set their heart] Literally, ‘lift up their soul’ (or, ‘each one his soul’), i.e. ‘direct their desires’, as Psalm 24:4; Psalm 25:1.

And there shall be, like people, like priest: and I will punish them for their ways, and reward them their doings.
9. like people, like priest] i.e. the priest shall fare no better than the people. His official ‘nearness’ to Jehovah shall be no safeguard to him.

I will punish them …] Rather, punish him, viz. the priest representing the order.

For they shall eat, and not have enough: they shall commit whoredom, and shall not increase: because they have left off to take heed to the LORD.
10. they shall eat …] Greed is punished retributively by insufficiency of food (Micah 6:14; Leviticus 26:26); whoredom by childlessness.

Whoredom and wine and new wine take away the heart.
11. Whoredom, &c.] ‘The heart’, not ‘their heart’ (as the Targum and Peshito). It is a moral adage, showing that Hosea was not more inclined than Isaiah to abandon simple moral teaching to the class of ‘wise men’, who ‘sat in the gate’ and conveyed practical lessons in the form of proverbs. It is literal whoredom that is meant, as, even apart from Hosea 4:13-14, the juxtaposition with ‘wine and new wine’ shows. The impure rites of nature-worship had destroyed the reverence for the marriage-bond. Heart here means ‘the spiritual understanding’, ‘a heart to know Me’ (Jeremiah 24:7); ‘sons of Belial’ cannot ‘know Jehovah’ (2 Samuel 2:12). For the drunkenness of Samaria comp. Isaiah 28:1.

11–14. Thus the priests have led the way, and the people follow. They have lost the spiritual faculty; a wild impulse to the most sensual idolatry has carried them away.

My people ask counsel at their stocks, and their staff declareth unto them: for the spirit of whoredoms hath caused them to err, and they have gone a whoring from under their God.
12. My people ask counsel at their stocks] Lit., ‘My people—he asketh counsel at his wood.’ Jehovah alone can give oracular ‘counsel’; not the teraphim, nor yet the bull-images of Jehovah. The latter did, indeed, seem to the Israelites to bring Jehovah near to their consciousness, but it was not the true Jehovah, who could not be represented by images (Hosea 8:6) and hated the rites of the Israelitish worship (Hosea 9:15); Hosea therefore calls them ‘wood’; comp. Habakkuk 2:19; Jeremiah 2:27; Jeremiah 10:8. There is a touch of melancholy in ‘my people’; comp. Isaiah 3:12.

their staff declareth unto them] ‘Declareth’, with reference to secret things, as Isaiah 43:9; Isaiah 44:7. The ‘staff’ is probably the diviner’s wand; so in Ezekiel 21:21 the king of Babylon combines consultation of the teraphim with divination by arrows, which is merely another form of rhabdomanteia (Sept. substitutes ‘wands’, ῥάβδον, for ‘arrows’). Wands were one of the recognized instruments of soothsaying, in both East and West; see Pococke, Specimen Historiae Arabum, p. 327; Azraki, The Chronicles of the city of Mecca, Arabic and German by Wüstenfeld, 1. 73; Herodotus iv. 67; Tacitus, Germ. 10. Pococke however thinks ‘staff’ is synonymous with ‘stocks’, and that a staff is meant which had an idol carved at the top.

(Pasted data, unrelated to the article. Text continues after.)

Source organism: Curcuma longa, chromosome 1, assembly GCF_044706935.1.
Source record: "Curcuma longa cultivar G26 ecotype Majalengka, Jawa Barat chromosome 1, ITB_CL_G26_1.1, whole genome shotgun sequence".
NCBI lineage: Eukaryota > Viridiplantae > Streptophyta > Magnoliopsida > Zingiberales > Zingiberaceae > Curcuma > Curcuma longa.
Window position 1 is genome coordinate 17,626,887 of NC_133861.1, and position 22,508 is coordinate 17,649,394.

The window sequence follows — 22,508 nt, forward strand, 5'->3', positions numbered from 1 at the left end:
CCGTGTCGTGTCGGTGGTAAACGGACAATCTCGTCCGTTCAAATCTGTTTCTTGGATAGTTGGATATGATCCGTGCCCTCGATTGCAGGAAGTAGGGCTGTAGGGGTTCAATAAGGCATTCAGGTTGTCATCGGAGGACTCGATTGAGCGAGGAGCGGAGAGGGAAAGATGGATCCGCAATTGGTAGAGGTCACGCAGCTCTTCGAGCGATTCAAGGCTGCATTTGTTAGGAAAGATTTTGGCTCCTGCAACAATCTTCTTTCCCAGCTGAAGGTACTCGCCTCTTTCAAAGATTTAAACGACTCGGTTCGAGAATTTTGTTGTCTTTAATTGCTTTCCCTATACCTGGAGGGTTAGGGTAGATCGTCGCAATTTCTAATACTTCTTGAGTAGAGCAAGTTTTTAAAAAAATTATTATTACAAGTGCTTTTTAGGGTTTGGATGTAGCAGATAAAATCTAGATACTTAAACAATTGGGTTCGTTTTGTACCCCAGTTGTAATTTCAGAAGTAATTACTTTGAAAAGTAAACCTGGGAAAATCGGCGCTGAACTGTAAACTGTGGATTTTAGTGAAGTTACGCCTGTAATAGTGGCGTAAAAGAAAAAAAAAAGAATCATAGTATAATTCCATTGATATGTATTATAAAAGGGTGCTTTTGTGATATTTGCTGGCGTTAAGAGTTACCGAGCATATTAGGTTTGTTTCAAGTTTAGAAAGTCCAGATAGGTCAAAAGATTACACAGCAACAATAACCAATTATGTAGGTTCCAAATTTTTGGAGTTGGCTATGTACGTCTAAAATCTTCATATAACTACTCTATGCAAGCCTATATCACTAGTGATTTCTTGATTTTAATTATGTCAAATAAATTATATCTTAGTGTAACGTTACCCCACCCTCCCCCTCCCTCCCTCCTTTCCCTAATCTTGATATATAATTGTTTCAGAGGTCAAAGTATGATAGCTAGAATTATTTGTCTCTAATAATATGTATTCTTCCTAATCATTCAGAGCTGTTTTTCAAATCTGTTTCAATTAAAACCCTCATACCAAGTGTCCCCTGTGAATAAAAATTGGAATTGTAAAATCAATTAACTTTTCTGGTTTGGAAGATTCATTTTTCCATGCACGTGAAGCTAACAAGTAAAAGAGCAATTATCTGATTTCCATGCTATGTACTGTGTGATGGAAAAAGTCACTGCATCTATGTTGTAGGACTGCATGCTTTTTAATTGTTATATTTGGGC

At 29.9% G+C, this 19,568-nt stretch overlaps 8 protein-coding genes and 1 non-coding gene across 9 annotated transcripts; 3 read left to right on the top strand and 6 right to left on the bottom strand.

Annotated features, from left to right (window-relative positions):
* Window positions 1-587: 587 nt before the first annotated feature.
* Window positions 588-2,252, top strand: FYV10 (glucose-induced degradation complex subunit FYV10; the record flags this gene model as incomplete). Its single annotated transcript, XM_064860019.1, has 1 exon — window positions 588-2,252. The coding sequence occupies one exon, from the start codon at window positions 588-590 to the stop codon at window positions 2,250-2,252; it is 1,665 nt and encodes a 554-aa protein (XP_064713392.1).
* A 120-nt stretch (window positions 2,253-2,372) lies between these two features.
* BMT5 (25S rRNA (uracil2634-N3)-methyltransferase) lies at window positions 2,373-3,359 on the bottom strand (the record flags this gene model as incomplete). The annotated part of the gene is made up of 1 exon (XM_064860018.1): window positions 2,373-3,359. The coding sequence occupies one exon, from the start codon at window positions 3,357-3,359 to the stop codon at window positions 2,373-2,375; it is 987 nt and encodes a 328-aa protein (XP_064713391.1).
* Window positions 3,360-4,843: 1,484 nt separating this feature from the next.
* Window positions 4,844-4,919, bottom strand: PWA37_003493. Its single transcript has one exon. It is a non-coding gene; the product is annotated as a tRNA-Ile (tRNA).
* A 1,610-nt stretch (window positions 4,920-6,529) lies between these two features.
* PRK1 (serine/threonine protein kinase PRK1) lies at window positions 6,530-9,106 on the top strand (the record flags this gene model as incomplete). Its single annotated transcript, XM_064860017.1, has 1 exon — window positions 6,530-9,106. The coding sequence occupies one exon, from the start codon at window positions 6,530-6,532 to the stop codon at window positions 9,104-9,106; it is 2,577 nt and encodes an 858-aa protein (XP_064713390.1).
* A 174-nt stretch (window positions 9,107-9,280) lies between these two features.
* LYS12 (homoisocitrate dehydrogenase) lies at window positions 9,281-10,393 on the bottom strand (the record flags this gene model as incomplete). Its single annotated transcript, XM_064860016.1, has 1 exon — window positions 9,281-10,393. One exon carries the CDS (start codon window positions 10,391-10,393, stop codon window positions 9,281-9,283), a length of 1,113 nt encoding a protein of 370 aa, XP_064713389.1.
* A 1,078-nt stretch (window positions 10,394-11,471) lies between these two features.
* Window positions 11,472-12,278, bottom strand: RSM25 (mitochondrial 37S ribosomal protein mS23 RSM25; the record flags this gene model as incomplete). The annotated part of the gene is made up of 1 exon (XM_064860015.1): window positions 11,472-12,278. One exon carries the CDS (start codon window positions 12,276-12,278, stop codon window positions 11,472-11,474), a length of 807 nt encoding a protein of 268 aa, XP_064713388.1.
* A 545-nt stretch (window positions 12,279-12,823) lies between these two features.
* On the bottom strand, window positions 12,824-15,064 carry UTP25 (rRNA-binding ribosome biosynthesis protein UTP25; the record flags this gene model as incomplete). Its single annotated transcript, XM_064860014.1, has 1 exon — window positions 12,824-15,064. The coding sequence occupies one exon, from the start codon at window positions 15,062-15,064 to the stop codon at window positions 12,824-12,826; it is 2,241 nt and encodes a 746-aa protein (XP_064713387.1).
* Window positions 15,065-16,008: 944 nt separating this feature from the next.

the spirit of whoredoms] i.e. an impulse prompting them to whoredom (in the literal sense, to avoid tautology); comp. ‘spirit of perverseness’ (Isaiah 19:14), ‘spirit of uncleanness’ (Zechariah 13:2), ‘spirit of jealousy’ (Numbers 5:14).

They sacrifice upon the tops of the mountains, and burn incense upon the hills, under oaks and poplars and elms, because the shadow thereof is good: therefore your daughters shall commit whoredom, and your spouses shall commit adultery.
13. upon the tops of the mountains] ‘Every high hill and every green tree’ are repeatedly mentioned together as the scenes of the popular nature-worship (e.g. 1 Kings 14:23; 2 Kings 17:10; Jeremiah 2:20; Jeremiah 3:6); and, to avoid misunderstanding, it would have been better to supply an ‘and’ before ‘under oaks’, &c. The sacred hill-tops were specially selected for being treeless—‘bare places’ they are called in Jeremiah 3:2. ‘Elms’ should rather be terebinths (Tristram, Natural Hist. of Bible, p. 350).

13. therefore your daughters shall commit whoredom] (Rather, do commit.) Harlotry and idolatry being so inextricably connected, it was only natural that the women should be given up to licentiousness; the more religious they were, the stronger would the evil habit be. For ‘spouses’, read daughters-in-law. The allusion is to the lascivious worship of Ashérah and Ashtóreth (the goddesses were distinct); see next verse. Ashérah or ‘the propitious’ was at first probably a title of the feminine variety of the Assyrian deity Ishtar. See Introduction.

I will not punish your daughters when they commit whoredom, nor your spouses when they commit adultery: for themselves are separated with whores, and they sacrifice with harlots: therefore the people that doth not understand shall fall.
14. The precedence in guilt belongs to the elders who set so wicked an example.

themselves are separated with] Rather, they themselves go aside with. A change of person, instead of ‘ye yourselves.’

harlots] Rather, consecrated harlots, i.e. women who dedicate themselves, or are dedicated by others, to the service of Ashérah or of Ashtoreth, and give up their chastity in honour of the goddess. Mesha, king of Moab, says that, when he took Nebo from the Israelites, he slew the men, but spared the women in order to devote them to Ashtar-Chemosh (Moabite inscription, lines 16, 17).

sacrifice] Probably the reference is partly to the feast which followed the sacrifice (Exodus 32:6).

shall fall] Rather, shall be dashed to the ground.

Though thou, Israel, play the harlot, yet let not Judah offend; and come not ye unto Gilgal, neither go ye up to Bethaven, nor swear, The LORD liveth.
15. offend] Rather, become guilty, viz. by participation in Israel’s idolatry.